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Uganda passes a law making it crime to identify as LGBTQ

Uganda passes a law making it crime to identify as LGBTQ

Uganda passes a law making it crime to identify as LGBTQ

Uganda passes a law making it crime to identify as LGBTQ

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  • The Ugandan parliament has enacted the world’s strongest anti-gay legislation.
  • Making some offenses punishable by death and imposing sentences for LGBTQ+ persons.
  • Uganda’s new anti-homosexuality law criminalizes people for being who they are.
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The world’s strongest anti-gay legislation were enacted by Ugandan parliament on Tuesday.

Making some offenses punishable by death and imposing sentences of up to 20 years in prison for anyone who identify as LGBTQ+.

The new law represents a further crackdown on LGBTQ+ persons in a nation where same-sex relationships were previously forbidden and subject to a life sentence in jail.

It prohibits a variety of actions, such as encouraging homosexual behavior and conspiring to engage in it, according to reports.

The bill states that cases involving “aggravated homosexuality”—a broad term used in the legislation to describe sex acts carried out against minors, people with physical or mental disabilities, by “serial offenders,” or involving incest—can result in the death penalty being applied.

“A person who commits the offense of aggravated homosexuality and is liable, on conviction to suffer death,” read the amendments, which were presented by the chairperson for legal and parliamentary affairs Robina Rwakoojo.

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Opposition lawmaker Asuman Basalirwa introduced the Anti Homosexuality Bill 2023 to parliament, saying it aims to “protect our church culture; the legal, religious and traditional family values of Ugandans from the acts that are likely to promote sexual promiscuity in this country.”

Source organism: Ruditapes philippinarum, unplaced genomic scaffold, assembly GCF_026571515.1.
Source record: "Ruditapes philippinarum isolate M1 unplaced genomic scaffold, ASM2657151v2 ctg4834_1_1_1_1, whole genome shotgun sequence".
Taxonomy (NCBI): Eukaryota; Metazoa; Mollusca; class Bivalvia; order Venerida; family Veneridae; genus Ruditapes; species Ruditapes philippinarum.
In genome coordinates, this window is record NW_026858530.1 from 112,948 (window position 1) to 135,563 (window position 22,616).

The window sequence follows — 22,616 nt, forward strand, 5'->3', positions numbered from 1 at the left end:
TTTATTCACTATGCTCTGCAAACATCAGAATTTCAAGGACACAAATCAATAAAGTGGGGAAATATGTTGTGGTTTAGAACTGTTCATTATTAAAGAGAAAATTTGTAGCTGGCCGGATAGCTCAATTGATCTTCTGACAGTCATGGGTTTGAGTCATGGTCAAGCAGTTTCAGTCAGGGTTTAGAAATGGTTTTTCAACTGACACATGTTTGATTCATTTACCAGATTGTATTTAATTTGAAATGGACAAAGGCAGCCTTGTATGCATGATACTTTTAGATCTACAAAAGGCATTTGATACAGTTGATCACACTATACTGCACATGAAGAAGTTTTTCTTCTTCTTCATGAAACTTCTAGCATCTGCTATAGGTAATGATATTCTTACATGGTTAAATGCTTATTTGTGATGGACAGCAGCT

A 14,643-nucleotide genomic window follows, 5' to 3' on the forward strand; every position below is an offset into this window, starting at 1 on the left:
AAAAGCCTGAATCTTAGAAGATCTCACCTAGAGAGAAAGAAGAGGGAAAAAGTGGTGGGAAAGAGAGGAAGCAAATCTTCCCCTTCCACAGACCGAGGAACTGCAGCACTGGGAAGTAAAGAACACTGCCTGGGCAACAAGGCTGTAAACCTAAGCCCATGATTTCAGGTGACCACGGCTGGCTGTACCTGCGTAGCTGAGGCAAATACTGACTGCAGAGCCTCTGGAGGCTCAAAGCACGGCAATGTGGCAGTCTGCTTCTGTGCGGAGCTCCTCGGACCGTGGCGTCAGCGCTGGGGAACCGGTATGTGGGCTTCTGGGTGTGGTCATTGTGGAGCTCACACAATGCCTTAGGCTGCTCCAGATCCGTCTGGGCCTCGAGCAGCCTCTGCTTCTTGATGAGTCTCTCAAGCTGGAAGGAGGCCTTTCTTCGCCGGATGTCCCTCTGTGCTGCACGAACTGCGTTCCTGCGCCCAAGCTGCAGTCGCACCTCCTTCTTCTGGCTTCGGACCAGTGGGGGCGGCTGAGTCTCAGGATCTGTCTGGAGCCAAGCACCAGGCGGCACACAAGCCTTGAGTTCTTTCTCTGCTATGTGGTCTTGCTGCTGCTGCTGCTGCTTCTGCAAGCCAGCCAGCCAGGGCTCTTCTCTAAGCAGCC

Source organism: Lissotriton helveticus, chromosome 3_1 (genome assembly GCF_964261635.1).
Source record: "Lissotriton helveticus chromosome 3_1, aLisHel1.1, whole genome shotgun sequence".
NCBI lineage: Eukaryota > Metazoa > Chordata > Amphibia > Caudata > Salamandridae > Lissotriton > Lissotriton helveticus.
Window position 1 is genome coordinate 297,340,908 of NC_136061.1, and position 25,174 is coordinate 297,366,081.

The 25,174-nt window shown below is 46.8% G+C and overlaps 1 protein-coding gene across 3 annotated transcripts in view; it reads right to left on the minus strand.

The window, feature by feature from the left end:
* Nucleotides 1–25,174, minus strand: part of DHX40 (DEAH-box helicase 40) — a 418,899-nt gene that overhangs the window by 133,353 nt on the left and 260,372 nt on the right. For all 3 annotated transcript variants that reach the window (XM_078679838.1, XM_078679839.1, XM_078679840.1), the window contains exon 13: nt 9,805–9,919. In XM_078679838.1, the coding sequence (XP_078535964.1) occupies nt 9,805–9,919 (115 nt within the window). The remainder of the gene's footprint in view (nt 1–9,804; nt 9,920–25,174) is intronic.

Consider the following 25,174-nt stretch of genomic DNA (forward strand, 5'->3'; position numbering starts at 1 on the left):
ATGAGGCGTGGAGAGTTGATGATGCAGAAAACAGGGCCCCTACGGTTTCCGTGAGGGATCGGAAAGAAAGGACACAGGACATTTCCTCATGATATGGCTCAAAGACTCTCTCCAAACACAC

“The objective of the bill was to establish a comprehensive and enhanced legislation to protect traditional family values, our diverse culture, our faiths, by prohibiting any form of sexual relations between persons of the same sex and the promotion or recognition of sexual relations between persons of the same sex,” Basalirwa said on Tuesday.

 The law, according to legislator Fox Odoi-Oywelowo, “contravenes established international and regional human rights standards” and “unfairly limits the fundamental rights of LGBTQ+ persons,” she said in a statement.

Human Rights Watch (HRW), an NGO that defends human rights, issued a warning about the law earlier this month.

“One of the most extreme features of this new bill is that it criminalizes people simply for being who they are as well as further infringing on the rights to privacy, and freedoms of expression and association that are already compromised in Uganda,” HRW Uganda researcher Oryem Nyeko said in a statement that called on politicians in the country to “stop targeting LGBT people for political capital.”

Yoweri Museveni, the president of Uganda, is anticipated to sign the legislation at some point. Last Friday, Museveni referred to homosexuals as “deviants.”

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The country of East Africa, which is extremely conservative and religious, has a deeply ingrained anti-LGBTQ+ mindset.

2009 saw the introduction of a controversial anti-homosexuality bill in Uganda that featured the death penalty for homosexual acts.

The death sentence provision was removed from a bill that the nation’s lawmakers voted in favor of a proposal for life in prison.

Ultimately, that rule was overturned.

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